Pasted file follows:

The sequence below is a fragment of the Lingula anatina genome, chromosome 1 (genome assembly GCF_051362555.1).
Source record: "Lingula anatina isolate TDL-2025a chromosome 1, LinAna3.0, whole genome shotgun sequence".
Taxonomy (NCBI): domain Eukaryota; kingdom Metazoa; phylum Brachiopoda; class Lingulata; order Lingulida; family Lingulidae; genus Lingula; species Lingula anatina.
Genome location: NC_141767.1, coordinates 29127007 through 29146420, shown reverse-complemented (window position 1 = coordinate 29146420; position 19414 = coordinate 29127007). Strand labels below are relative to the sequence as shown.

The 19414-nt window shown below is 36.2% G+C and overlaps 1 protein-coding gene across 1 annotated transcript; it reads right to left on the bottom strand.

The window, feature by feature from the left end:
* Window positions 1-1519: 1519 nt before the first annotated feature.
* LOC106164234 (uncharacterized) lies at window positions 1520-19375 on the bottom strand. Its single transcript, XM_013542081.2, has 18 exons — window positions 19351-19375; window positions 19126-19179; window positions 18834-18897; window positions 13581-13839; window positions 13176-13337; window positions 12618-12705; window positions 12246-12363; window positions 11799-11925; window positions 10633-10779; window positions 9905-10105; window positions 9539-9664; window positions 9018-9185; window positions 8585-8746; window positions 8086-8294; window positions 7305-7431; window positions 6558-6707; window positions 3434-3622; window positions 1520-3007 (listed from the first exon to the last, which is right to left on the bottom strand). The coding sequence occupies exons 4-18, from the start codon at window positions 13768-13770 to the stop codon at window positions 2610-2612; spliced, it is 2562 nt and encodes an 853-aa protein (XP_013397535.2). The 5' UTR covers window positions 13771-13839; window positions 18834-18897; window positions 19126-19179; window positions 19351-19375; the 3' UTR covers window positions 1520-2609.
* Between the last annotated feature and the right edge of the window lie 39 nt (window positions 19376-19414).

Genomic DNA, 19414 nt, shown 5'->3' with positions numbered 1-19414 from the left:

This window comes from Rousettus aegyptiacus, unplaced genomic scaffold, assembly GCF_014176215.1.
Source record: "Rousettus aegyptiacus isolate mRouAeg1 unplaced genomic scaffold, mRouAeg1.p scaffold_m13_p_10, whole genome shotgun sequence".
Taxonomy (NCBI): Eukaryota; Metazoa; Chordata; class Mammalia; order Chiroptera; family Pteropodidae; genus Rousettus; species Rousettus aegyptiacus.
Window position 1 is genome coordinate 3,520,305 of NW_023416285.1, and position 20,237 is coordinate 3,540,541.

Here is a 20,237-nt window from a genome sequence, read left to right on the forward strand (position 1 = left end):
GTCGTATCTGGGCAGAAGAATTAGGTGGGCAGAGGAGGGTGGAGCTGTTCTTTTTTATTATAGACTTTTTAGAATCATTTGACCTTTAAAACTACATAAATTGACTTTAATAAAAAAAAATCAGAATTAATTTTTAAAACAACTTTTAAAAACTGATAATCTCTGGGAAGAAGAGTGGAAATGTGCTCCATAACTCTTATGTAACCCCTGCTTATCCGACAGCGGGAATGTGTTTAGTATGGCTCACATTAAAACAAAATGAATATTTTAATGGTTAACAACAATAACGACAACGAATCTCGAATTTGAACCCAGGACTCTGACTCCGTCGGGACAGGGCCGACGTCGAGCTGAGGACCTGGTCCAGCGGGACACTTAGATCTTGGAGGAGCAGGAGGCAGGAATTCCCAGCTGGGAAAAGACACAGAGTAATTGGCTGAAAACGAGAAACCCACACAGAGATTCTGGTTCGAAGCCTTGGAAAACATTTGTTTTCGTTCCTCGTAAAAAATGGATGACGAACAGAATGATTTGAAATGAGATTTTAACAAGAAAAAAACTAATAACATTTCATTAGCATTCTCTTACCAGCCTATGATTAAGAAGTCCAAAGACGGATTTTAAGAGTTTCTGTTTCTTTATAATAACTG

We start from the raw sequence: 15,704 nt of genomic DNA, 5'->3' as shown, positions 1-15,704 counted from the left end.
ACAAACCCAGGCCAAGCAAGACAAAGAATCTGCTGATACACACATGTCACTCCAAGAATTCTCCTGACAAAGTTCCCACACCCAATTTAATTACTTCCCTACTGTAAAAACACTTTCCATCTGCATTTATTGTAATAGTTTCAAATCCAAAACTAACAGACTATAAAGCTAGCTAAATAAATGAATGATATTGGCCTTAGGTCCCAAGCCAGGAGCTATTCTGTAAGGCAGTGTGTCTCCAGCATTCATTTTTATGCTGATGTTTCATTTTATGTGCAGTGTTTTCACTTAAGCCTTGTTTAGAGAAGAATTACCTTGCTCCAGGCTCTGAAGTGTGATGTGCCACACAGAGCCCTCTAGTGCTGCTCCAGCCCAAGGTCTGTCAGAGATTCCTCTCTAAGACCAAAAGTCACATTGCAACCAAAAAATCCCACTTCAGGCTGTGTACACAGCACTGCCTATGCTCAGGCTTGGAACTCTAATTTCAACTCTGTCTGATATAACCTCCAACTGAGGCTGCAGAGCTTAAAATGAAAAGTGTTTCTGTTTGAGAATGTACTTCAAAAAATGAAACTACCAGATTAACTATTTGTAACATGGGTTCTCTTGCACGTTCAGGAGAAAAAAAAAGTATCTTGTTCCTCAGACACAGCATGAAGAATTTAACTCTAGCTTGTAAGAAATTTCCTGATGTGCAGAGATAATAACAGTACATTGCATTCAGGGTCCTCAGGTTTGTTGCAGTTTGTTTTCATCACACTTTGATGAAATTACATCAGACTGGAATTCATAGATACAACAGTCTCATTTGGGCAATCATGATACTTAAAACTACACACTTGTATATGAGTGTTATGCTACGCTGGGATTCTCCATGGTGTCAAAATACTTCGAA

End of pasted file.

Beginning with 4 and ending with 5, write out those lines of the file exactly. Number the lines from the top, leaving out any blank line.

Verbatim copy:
Genome location: NC_141767.1, coordinates 29127007 through 29146420, shown reverse-complemented (window position 1 = coordinate 29146420; position 19414 = coordinate 29127007). Strand labels below are relative to the sequence as shown.

The 19414-nt window shown below is 36.2% G+C and overlaps 1 protein-coding gene across 1 annotated transcript; it reads right to left on the bottom strand.